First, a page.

I'm not sure about the adventures in the more melodramatic scenes, which seem the sort of thing that may happen occasionally in real life (likely to make “News of the Weird”) but are not traditionally allowed in fiction. The strength of Blackground is, I think, the family story. Cat's tough, sorely missed mother scores far ahead of most fictional characters on plausibility and likability, in addition to the gifted little girl and the two old ladies who are bringing her up (who aren't lesbians, we're told, but don't care if people think they are). Then there's Joel, Cat's old buddy who is generally believed to be "gay" (he knows Fortuneswell isn't that, because "Believe me, I'd know if he were"), but just might make an exception in Cat's case.

If the acceptance of overt homosexuality hasn't made it obvious, this is also a story about social change in England and Europe generally. Cat and her friends are young in the 1990s, believably accepting the European Union and "village planning" and the fad for U.S. speech patterns, but sometimes Aiken can't resist letting someone remind them how different everything is from the 1960s England and 1970s Greece of Aiken' earlier novels...or the real or alternative nineteenth centuries in her historical novels, in one of which a character recalls having been beaten up at school for having a U.S. accent.

Conrad Aiken and Jane Aiken Hodges were also gifted writers; Joan Aiken was one of my all-time favorites. I've liked all of her books--some better than others--and expect that anyone who can tolerate my fiction will thoroughly enjoy hers. So I wish Blackground were a Fair Trade Book. It's not. It'll still cost $5 per book + $5 per package + $1 per online payment, here; three more books the size of the hardcover edition will fit into the package, at which point this price will become competitive with what's currently showing on Amazon. As regular readers already know, you may send a U.S. postal money order for $10 (for this book alone) or $25 (for four books of similar size and price) to Boxholder, P.O. Box 322, as shown at the very bottom of the screen, or else e-mail salolianigodagewi, as shown at the very bottom of the screen, for the working Paypal address to which to send $11 or $26.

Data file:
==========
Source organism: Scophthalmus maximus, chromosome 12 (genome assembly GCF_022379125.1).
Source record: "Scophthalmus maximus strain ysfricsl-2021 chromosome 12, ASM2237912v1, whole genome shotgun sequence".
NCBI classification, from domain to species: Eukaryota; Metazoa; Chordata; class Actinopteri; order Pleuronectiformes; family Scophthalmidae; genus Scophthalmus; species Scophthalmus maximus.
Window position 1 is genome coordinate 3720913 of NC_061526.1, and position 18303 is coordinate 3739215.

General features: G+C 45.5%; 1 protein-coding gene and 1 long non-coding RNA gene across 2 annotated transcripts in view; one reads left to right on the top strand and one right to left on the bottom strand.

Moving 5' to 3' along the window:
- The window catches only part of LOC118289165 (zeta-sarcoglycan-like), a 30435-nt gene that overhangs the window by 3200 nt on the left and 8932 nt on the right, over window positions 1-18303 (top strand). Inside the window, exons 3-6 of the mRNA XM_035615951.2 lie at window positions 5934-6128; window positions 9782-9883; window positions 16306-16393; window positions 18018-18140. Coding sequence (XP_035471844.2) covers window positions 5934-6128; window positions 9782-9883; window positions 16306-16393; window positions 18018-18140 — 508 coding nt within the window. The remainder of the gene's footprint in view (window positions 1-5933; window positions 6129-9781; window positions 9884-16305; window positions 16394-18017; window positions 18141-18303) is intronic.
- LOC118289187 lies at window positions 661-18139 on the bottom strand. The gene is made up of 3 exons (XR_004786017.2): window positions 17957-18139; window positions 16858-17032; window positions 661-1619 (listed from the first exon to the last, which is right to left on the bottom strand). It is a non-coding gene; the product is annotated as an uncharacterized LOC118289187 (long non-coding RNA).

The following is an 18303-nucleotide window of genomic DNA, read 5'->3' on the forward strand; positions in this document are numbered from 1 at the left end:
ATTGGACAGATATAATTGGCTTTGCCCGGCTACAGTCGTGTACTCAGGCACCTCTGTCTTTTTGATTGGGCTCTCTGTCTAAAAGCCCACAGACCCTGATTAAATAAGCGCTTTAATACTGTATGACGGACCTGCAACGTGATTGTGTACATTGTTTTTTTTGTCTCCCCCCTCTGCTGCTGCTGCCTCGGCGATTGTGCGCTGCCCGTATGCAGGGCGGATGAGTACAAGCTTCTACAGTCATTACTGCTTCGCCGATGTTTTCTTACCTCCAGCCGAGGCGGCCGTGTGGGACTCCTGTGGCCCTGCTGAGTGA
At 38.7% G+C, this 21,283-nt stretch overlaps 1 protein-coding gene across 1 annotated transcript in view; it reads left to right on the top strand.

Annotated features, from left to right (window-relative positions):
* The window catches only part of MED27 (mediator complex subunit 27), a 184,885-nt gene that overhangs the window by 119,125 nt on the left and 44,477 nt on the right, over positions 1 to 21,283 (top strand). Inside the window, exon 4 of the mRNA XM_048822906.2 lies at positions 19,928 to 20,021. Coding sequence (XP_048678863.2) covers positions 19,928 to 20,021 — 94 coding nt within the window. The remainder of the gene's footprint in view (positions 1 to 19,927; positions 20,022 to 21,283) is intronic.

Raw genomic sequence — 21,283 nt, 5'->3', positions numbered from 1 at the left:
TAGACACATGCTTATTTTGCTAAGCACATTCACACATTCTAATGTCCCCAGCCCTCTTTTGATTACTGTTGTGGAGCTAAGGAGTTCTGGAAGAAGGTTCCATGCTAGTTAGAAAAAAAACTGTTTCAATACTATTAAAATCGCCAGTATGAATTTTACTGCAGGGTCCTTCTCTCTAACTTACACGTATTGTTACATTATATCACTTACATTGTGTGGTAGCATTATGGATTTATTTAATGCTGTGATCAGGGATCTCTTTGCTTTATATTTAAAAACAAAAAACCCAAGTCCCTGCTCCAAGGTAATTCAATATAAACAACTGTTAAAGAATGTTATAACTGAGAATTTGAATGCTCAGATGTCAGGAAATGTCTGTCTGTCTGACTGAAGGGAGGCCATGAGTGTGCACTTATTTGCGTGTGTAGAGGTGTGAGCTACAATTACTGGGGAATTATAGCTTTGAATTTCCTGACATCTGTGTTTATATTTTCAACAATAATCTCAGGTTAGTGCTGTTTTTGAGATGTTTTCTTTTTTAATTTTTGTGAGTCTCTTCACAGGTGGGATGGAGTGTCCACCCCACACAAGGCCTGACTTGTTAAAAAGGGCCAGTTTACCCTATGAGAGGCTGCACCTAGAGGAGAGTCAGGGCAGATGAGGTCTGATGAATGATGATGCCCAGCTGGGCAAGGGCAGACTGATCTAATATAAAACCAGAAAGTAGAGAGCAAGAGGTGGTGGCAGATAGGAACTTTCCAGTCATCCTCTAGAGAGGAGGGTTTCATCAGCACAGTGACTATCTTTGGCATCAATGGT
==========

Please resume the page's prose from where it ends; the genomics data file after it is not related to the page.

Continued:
Monday, October 16, 2017

Book Review: Bodyworks Healthy Recipes

Title: Bodyworks Healthy Recipes

Author: U.S. Department of Health and Human Services Office on Women's Health

Date: not shown

Publisher: not shown

ISBN: none

Length: 130 pages

Illustrations: color photos of food

Quote: “Welcome to Bodyworks Healthy Recipes, where you'll find simple, low-cost recipes to make delicious breakfasts, lunches, dinners, snacks, and even desserts.”

Funny thing...I went into the little store across the street where I usually buy lunch in town. Usually I buy nuts or sunflower seeds. So this time there was a big sale on little cans of overpriced "Heart Healthy Mix" nuts. I usually only look at peanuts, cashews, and sunflower seeds because they're the only ones that are good bargains at this store. (There used to be another store where I only bought almonds.) But it occurred to me that I'd never bothered even finding out which nuts were in the overpriced "Heart Healthy Mix," because I'm not inclined to trust anyone who's not my doctor to tell me what's healthy for my heart. And after looking at the overpriced cans, I proceeded to the checkout counter with a packet of peanuts. I do not believe they're less healthy for my heart than any of those mixes of pricier, but equally oily, nuts are.

So...Bodyworks Healthy Recipes is one of those little government “booklets” that used to be mailed out free upon request if you sent the appropriate office the stamp, but it's...grown. It's metastasized. At the taxpayers' expense, instead of just compiling a few popular recipes, this government office has (1) spent hours surfing the Internet for popular recipes, (2) printed them on slick expensive paper with only one recipe to a page and lots of white space, and (3) bulked up the book with lots of full-page, full-color pictures.

Recipes have been ganked from U.S. sources, but some of them are written with distinctly foreign accents—a “Grape Pasta Saute” (well,recipe titles are often meant to sound exotic) calls for “gnocchi or large shelled pasta,” a recipe for “Homestyle Biscuits” calls for 2 cups of flour and ¼ teaspoon of salt and 2 tablespoons of the U.K. “biscuits” may be sweet, but in the U.S. they're not.